Residential Tenancy Law Changes - Impact on Landlords and Tenants

26 Mar 2021
Author: Jack Sullivan
 

On 12 August 2020, the Residential Tenancies Amendment Act 2020 (“the Act”) came into force. The amendments to the Residential Tenancies Act affect both landlords and tenants. Two changes have already taken effect, while other changes will come into force later. The intention of the Act is to modernise rental laws in accordance with present-day realities of renting. This article covers what you can expect from the changes.

The following changes came into force on 12 August 2020:

  • Any government funded accommodation for transitional and emergency housing is exempt from the Residential Tenancies Act.
  • Rent increases are now limited to once every 12 months. Rent increases were previously limited to once every 6 months. Landlords giving rent increase notices to tenants must now comply with the new 12-month rule.

The following changes came into force more recently on 11 February 2021:

Periodic Tenancies

A major change relates to the termination grounds available to landlords under a periodic tenancy.

Landlords are no longer able to terminate a periodic tenancy without cause by providing 90 days’ notice. Instead, they must now give a reason, which meets the criteria specified in the Residential Tenancies Act, to end a periodic tenancy.

However, landlords can provide 14 days’ notice to terminate a tenancy if a tenant assaults the landlord, a member of the landlord’s family, or the landlord’s agent (a tenant can still challenge this in the Tenancy Tribunal and the landlord would have to prove the assault).

Landlords can also issue a 63-day notice to terminate a periodic tenancy where the landlord or a member of the landlord’s family requires the property as their principal place of residence or where the property is required for occupation by employees or contractors of the landlord.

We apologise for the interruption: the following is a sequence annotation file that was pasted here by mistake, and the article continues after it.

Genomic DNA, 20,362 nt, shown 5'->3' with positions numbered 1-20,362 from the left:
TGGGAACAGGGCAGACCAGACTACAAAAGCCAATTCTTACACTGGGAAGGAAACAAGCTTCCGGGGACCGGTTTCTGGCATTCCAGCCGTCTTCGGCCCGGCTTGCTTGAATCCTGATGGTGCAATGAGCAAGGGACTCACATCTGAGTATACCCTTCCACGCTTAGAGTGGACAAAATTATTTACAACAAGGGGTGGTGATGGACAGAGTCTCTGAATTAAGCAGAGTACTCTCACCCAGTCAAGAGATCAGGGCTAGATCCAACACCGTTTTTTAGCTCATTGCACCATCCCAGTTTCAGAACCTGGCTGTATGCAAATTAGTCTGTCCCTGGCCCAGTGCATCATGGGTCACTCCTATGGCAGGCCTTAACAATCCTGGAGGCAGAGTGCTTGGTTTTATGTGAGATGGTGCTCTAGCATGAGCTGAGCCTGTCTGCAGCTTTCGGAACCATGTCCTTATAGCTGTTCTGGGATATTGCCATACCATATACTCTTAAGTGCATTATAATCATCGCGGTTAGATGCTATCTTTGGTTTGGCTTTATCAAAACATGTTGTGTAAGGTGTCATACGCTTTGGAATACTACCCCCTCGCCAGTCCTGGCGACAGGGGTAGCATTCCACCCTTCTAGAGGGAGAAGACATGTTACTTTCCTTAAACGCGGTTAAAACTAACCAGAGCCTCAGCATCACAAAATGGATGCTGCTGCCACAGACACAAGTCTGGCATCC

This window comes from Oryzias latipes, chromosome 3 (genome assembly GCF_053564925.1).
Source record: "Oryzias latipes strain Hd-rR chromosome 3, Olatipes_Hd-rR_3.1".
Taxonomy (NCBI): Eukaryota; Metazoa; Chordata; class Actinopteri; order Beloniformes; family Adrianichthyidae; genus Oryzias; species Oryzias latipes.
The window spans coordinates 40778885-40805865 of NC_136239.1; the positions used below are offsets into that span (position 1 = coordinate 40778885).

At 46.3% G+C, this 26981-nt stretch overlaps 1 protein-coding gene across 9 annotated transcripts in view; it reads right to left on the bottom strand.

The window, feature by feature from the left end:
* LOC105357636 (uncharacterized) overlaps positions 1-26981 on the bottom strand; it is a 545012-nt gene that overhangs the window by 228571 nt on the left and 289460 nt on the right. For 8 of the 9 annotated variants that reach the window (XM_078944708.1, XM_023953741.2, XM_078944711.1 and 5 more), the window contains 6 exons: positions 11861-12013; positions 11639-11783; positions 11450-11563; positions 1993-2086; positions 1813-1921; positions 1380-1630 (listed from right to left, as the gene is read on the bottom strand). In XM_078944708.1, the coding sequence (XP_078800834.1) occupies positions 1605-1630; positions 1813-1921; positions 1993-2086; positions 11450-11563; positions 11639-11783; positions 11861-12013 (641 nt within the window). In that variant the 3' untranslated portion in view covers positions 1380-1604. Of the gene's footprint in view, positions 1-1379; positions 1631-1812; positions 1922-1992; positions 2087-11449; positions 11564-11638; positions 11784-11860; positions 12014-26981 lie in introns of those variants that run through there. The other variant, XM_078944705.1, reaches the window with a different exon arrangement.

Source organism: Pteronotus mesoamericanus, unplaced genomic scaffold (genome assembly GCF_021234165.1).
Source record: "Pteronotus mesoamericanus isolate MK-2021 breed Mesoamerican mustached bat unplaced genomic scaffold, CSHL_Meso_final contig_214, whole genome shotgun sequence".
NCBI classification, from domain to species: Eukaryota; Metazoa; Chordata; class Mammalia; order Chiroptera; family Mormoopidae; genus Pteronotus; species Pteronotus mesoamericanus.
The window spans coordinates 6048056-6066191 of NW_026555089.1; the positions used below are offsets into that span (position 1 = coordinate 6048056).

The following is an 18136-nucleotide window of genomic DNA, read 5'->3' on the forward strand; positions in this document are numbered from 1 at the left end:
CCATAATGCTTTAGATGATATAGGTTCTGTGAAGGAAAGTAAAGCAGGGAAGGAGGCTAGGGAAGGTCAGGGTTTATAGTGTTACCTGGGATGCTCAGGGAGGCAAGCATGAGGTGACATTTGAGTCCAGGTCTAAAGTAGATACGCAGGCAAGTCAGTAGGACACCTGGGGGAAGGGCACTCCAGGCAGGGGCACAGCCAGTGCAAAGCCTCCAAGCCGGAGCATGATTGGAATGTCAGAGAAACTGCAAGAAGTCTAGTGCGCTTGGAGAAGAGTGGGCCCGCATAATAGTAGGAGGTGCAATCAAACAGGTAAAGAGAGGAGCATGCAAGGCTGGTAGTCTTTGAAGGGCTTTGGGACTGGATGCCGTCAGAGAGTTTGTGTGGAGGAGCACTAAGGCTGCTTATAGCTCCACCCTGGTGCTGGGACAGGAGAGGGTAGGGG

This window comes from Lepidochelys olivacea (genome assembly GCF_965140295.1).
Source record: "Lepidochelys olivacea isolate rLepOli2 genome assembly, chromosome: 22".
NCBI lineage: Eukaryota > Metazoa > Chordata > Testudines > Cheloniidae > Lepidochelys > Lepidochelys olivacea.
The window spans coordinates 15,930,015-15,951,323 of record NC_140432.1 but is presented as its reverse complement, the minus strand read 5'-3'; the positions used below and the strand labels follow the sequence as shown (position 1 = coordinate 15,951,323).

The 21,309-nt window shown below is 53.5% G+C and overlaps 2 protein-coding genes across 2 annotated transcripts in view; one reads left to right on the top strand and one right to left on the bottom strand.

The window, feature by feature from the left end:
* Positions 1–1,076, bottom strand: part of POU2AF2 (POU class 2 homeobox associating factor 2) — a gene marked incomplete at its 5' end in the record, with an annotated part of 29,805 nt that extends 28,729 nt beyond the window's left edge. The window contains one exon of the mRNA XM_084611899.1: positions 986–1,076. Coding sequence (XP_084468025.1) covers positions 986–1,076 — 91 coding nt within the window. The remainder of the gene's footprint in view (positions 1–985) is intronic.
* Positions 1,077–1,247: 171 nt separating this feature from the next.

A 90-day notice can be issued to terminate a periodic tenancy where the property is to be sold, where alterations to the property are to be carried out, where the property is to be converted into a commercial property, or where the property is to be demolished. Where a landlord gives notice to terminate a tenancy by the property being sold, that property must be put on the market within 90 days of the tenant leaving.

The notice period for tenants to terminate a periodic tenancy has also increased to 28 days (it was previously 21).

Landlords can also apply to end a periodic tenancy through the Tenancy Tribunal if the tenant receives three notices for separate anti-social acts within a 90-day period, or where the tenant has been at least five working days late with rent payment on three separate occasions within a 90-day period.

Fixed-term Tenancies

Fixed-term tenancies entered into from February 11, 2021 will now automatically convert to periodic tenancies at the end of the fixed term.

The fixed-term tenancy will convert unless the landlord and tenant agree to extend, renew or end the tenancy, the tenant gives notice, or the landlord gives notice using one of the specified reasons listed in the Residential Tenancies Act for terminating a periodic tenancy.

Family Violence

Tenants who are experiencing family violence can now withdraw from a tenancy with two days’ notice and without financial penalty.